Nontimber Forest Products

The plants and fungi harvested for their nontimber forest products (NTFP) are fundamental to the functioning of healthy forests and vital to the cultures and economies of the people of the U.S. Southern forests are a treasure trove of nontimber-based species. SRS scientists provide global leadership in research and technology transfer regarding NTFPs.

The region’s biological diversity provides an abundance of opportunities to harvest NTFPs for economic and cultural gains. The harvesting and use of forest biodiversity is embedded deeply in the culture of the first people to inhabit the region. Many people who dwell here today also have profound connections to the plants and fungi that provide NTFPs.

Among the southern NTFPs are many of global value and uniqueness. For example, saw palmetto (Serenoa repens (Bartram) Small) berries from the forests of Florida, Georgia, and other coastal states are used as medicine. American ginseng (Panax quinquefolius L.), with a natural range from Georgia to Canada and west to the Mississippi, is mostly harvested from only five southern states. The fruit of pawpaw (Asimina triloba (L). Dunal) and persimmon (Diospyros virginiana L) are enjoyed by many residents who forage our forests for food.

Though the South is the source for many NTFPs that supply global markets and diverse industries, their full valuation to these economies is lacking. Similarly, the impacts of harvesting NTFPs on forest biodiversity are not fully understood, impeding management decisions and actions.

For the most part, the economic and ecological contributions of NTFPs remain invisible and enigmatic. Greater knowledge is needed to determine sustainable sourcing of these products and ensure their long-term viability.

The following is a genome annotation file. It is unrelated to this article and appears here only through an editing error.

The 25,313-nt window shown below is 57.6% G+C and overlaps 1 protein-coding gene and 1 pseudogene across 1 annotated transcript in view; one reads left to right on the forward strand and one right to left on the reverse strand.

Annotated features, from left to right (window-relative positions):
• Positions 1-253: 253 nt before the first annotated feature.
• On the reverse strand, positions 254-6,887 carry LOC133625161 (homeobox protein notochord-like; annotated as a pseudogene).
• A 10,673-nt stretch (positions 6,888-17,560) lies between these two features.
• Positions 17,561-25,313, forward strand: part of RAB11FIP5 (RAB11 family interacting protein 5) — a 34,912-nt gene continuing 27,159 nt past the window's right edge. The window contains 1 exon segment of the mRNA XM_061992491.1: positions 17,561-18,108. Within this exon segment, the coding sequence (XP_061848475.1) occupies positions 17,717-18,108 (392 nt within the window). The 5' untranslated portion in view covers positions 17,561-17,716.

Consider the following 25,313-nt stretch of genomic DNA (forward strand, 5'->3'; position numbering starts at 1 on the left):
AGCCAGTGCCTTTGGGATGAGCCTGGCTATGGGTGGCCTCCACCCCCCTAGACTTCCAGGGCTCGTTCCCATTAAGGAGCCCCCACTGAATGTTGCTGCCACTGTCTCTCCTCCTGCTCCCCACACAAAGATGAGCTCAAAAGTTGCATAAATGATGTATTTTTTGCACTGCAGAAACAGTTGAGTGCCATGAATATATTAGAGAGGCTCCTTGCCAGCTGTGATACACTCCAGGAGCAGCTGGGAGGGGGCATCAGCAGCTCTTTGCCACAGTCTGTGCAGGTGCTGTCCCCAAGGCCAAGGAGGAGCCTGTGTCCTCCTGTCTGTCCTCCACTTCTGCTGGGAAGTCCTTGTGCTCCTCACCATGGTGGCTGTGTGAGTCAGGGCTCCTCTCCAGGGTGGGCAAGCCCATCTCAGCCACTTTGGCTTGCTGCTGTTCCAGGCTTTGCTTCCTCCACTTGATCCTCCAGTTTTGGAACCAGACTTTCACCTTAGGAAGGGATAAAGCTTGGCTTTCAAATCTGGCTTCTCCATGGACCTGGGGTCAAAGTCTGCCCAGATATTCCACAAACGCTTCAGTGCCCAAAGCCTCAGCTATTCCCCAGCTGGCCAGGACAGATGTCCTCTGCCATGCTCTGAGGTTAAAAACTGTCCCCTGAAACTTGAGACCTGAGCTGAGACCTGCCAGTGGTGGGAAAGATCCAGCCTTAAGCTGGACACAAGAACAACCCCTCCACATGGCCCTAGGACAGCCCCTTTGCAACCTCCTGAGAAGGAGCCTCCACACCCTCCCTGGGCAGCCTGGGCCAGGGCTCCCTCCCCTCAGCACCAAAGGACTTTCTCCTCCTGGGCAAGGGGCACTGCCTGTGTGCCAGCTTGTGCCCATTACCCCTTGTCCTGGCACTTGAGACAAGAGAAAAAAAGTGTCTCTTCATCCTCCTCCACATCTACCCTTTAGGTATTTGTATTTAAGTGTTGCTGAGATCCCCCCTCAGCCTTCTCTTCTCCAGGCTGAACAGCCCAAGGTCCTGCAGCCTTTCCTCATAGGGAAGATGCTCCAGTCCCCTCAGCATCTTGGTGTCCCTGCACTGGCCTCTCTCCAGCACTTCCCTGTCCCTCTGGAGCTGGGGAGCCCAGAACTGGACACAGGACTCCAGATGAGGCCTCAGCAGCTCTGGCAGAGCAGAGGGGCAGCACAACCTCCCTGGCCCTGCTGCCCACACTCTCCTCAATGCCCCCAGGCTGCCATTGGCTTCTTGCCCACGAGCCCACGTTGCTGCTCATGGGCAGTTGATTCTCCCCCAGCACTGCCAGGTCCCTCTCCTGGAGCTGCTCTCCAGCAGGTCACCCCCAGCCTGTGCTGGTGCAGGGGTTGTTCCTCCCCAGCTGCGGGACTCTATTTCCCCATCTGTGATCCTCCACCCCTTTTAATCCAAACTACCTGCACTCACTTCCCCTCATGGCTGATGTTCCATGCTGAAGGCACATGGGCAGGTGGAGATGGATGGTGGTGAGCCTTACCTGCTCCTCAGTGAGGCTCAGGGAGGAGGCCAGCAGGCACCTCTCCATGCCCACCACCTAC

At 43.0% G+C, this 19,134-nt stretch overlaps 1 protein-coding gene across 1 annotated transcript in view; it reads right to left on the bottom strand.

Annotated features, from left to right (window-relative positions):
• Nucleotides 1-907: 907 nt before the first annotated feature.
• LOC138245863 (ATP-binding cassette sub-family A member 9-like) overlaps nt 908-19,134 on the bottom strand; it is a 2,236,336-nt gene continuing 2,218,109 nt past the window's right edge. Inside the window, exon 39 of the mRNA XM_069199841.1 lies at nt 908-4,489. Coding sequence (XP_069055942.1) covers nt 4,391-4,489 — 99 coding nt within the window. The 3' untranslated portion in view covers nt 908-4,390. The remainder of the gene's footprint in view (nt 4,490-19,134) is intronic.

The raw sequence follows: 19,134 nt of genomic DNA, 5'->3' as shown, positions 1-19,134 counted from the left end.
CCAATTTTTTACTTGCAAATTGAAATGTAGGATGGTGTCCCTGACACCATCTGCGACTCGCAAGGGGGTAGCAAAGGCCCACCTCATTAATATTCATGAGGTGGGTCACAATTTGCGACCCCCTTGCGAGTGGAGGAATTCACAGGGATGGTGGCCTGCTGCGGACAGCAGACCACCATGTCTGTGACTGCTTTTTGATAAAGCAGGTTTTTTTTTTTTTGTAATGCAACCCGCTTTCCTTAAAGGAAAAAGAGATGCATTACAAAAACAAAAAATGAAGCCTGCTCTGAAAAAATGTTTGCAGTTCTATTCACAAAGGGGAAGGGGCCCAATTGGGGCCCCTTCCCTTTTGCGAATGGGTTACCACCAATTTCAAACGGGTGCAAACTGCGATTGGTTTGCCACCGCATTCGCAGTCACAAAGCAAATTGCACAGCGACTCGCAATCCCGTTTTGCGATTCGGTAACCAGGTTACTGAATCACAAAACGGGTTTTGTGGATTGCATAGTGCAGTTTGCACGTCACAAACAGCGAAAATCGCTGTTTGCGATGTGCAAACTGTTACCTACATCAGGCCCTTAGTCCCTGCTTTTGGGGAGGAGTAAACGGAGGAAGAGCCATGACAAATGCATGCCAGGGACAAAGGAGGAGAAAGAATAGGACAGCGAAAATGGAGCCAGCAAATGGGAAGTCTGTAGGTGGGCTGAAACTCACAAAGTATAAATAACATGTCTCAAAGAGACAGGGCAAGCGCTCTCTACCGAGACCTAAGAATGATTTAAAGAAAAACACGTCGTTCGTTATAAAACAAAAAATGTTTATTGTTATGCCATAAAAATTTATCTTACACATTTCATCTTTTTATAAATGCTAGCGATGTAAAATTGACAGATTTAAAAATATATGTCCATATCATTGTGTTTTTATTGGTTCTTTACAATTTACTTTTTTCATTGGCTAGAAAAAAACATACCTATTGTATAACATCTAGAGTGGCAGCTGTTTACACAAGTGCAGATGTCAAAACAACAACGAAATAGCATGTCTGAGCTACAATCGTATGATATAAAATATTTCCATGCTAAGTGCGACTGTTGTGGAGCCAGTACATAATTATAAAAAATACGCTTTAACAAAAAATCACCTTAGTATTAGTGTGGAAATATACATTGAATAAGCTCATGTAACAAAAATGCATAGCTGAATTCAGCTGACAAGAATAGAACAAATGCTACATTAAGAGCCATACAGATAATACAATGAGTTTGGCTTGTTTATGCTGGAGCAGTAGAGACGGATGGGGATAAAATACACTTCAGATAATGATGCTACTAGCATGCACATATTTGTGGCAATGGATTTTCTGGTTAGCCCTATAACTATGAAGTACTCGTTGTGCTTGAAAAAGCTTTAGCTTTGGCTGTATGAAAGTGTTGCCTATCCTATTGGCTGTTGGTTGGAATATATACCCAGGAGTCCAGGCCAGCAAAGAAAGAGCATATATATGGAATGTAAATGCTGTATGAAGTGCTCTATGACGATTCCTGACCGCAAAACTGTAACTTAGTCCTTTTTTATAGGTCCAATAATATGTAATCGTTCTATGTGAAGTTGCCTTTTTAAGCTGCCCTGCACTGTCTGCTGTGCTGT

Latest News

The Forest’s Bounty: Volumes and Values of Nontimber Forest Products in Southern U.S.

No one knows how many gallons, pounds, and tons of non-timber forest products are harvested – there are too many products, too many units of measurement, and not enough data. “If we don’t know the volume, we can’t figure out the value,” says USDA Forest Service scientist Jim Chamberlain. “Value has two pieces to it, volume and price.”

Continue reading this article →

Read more about Nontimber Forest Products on CompassLive

Contact Scientist

Portrait of Dr. Jim Chamberlain

Dr. Jim Chamberlain (Forest Service photo)

Dr. Jim Chamberlain is an SRS research scientist with the Forest Inventory and Analysis program and a global expert on nontimber forest products management, production, and valuation. Chamberlain has worked in forestry and forest products management for more than 45 years, with much of that time spent working in south and southeast Asia and central Europe.

For the last 24 years, he has focused his research on the economic and ecological impacts of harvesting NTFPs, particularly food and medicine, in Appalachia, the southern region, and the nation as a whole.

He has published and presented extensively on the subject, including a comprehensive national assessment of these NTFPs, relative to climate change. He is now leading the IUFRO Task Force “Unlocking the Bioeconomy and Nontimber Forest Products,” a team of more than 70 experts from over 25 countries to define and examine the role of NTFPs in a bioeconomy.

View Dr. Chamberlain's profile page for more information, including his publications list →